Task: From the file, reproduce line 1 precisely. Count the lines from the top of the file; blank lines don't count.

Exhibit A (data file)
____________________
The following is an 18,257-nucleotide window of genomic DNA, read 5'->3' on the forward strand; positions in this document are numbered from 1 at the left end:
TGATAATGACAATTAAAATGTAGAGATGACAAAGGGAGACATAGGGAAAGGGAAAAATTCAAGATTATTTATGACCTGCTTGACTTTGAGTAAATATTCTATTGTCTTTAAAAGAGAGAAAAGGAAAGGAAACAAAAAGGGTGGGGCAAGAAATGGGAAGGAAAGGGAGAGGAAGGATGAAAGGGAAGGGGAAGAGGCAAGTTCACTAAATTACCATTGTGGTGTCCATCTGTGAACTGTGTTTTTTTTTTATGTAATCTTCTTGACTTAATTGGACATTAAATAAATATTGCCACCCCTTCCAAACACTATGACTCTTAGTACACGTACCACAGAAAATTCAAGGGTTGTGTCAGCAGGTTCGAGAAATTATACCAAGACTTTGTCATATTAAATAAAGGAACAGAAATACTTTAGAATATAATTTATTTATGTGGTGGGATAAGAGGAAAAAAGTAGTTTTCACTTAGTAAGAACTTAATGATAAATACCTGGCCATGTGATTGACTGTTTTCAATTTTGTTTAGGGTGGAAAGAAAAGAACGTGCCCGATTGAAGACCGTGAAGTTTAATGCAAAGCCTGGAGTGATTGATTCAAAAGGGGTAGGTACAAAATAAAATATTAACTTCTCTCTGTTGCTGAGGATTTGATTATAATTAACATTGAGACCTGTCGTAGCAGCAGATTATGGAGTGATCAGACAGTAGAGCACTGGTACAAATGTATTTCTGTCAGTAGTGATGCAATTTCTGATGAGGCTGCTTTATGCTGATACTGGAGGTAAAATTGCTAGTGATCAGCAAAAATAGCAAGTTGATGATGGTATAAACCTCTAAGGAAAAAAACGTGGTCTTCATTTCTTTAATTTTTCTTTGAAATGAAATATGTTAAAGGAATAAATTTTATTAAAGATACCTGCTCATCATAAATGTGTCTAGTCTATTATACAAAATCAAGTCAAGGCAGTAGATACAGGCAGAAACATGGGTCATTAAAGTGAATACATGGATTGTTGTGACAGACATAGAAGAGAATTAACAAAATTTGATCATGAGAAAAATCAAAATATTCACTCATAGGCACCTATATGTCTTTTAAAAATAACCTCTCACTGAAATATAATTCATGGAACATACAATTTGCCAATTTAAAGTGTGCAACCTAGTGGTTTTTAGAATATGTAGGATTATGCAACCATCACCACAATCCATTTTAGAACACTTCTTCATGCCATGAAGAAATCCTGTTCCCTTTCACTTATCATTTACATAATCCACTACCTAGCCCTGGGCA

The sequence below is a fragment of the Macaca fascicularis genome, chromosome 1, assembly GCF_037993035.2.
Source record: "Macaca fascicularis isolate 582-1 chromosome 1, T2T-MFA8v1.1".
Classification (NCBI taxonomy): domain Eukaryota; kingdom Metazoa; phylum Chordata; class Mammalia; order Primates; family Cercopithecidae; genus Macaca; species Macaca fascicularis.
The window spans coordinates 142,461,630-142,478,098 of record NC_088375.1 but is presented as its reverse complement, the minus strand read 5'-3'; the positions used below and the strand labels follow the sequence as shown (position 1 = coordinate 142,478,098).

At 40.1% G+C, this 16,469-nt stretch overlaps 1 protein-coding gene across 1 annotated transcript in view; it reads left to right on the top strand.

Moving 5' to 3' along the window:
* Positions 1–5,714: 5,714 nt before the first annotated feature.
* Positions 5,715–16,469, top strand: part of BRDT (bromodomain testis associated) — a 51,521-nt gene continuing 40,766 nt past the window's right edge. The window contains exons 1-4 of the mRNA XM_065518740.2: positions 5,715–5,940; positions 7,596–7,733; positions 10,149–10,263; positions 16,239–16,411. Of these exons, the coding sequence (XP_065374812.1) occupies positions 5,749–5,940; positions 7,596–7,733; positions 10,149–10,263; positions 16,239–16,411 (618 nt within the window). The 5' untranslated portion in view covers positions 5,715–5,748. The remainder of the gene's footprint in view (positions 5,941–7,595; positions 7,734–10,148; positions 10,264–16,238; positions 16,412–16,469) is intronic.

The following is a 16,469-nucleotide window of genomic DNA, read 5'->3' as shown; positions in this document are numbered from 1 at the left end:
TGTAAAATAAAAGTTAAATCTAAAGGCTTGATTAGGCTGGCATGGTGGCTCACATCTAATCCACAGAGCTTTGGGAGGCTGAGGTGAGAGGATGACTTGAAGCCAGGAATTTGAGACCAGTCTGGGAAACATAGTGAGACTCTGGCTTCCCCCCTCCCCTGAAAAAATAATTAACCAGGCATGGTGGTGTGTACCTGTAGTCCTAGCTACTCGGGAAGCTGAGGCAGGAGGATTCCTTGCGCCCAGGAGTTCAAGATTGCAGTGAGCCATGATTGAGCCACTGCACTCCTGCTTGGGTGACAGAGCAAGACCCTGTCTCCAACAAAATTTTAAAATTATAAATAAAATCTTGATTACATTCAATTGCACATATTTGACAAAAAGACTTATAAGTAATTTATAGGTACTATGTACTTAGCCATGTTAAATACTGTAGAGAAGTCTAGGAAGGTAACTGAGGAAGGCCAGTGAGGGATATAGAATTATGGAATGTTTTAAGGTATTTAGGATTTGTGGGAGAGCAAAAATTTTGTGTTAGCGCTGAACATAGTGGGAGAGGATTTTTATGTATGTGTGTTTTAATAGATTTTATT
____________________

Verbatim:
The following is an 18,257-nucleotide window of genomic DNA, read 5'->3' on the forward strand; positions in this document are numbered from 1 at the left end: